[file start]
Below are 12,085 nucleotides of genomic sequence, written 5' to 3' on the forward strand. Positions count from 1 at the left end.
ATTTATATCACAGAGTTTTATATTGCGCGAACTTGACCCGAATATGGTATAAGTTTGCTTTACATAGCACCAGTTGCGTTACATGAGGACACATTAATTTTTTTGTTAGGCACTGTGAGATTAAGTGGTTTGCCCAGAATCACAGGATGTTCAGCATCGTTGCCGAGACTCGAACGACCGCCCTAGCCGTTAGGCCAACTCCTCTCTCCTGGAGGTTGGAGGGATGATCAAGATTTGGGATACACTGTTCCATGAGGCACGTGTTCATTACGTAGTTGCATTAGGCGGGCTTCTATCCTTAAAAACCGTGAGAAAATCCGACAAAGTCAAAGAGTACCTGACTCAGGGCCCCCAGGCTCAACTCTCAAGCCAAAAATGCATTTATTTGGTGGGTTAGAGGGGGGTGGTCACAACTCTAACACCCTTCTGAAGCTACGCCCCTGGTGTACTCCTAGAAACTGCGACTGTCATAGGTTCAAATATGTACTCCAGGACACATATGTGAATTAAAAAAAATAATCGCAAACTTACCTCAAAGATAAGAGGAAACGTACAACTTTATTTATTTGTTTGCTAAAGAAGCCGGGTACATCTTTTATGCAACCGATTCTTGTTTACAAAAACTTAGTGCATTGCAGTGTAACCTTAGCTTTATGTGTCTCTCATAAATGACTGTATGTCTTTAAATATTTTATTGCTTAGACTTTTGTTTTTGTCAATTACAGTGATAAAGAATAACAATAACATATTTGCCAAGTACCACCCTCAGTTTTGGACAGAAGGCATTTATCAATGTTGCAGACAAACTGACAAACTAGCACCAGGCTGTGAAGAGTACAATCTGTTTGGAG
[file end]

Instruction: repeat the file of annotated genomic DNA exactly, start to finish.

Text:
Below are 12,085 nucleotides of genomic sequence, written 5' to 3' on the forward strand. Positions count from 1 at the left end.
ATTTATATCACAGAGTTTTATATTGCGCGAACTTGACCCGAATATGGTATAAGTTTGCTTTACATAGCACCAGTTGCGTTACATGAGGACACATTAATTTTTTTGTTAGGCACTGTGAGATTAAGTGGTTTGCCCAGAATCACAGGATGTTCAGCATCGTTGCCGAGACTCGAACGACCGCCCTAGCCGTTAGGCCAACTCCTCTCTCCTGGAGGTTGGAGGGATGATCAAGATTTGGGATACACTGTTCCATGAGGCACGTGTTCATTACGTAGTTGCATTAGGCGGGCTTCTATCCTTAAAAACCGTGAGAAAATCCGACAAAGTCAAAGAGTACCTGACTCAGGGCCCCCAGGCTCAACTCTCAAGCCAAAAATGCATTTATTTGGTGGGTTAGAGGGGGGTGGTCACAACTCTAACACCCTTCTGAAGCTACGCCCCTGGTGTACTCCTAGAAACTGCGACTGTCATAGGTTCAAATATGTACTCCAGGACACATATGTGAATTAAAAAAAATAATCGCAAACTTACCTCAAAGATAAGAGGAAACGTACAACTTTATTTATTTGTTTGCTAAAGAAGCCGGGTACATCTTTTATGCAACCGATTCTTGTTTACAAAAACTTAGTGCATTGCAGTGTAACCTTAGCTTTATGTGTCTCTCATAAATGACTGTATGTCTTTAAATATTTTATTGCTTAGACTTTTGTTTTTGTCAATTACAGTGATAAAGAATAACAATAACATATTTGCCAAGTACCACCCTCAGTTTTGGACAGAAGGCATTTATCAATGTTGCAGACAAACTGACAAACTAGCACCAGGCTGTGAAGAGTACAATCTGTTTGGAG